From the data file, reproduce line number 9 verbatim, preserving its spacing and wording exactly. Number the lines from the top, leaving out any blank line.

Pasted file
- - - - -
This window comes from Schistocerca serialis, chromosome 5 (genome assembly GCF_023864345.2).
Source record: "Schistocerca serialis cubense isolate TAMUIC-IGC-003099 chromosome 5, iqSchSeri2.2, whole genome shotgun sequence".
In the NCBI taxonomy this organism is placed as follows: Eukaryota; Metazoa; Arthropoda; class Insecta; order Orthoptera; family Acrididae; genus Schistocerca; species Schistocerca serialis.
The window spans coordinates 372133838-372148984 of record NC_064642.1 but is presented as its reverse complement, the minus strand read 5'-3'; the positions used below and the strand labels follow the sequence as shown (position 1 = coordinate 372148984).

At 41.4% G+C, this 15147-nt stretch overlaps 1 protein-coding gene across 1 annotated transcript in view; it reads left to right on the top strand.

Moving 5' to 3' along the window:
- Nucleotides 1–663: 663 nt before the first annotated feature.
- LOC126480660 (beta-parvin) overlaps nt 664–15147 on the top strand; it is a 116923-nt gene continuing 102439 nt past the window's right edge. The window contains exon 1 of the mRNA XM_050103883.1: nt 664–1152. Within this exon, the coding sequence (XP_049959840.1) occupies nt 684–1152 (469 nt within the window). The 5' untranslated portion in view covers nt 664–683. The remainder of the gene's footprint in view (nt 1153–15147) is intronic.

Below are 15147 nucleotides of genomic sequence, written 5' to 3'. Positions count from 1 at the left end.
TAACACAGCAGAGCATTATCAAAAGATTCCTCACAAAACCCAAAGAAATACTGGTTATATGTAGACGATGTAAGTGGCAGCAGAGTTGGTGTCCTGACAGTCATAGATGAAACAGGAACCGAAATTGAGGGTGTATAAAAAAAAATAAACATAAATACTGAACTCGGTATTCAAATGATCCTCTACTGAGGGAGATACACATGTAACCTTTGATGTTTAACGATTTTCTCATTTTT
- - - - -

Below are 15147 nucleotides of genomic sequence, written 5' to 3'. Positions count from 1 at the left end.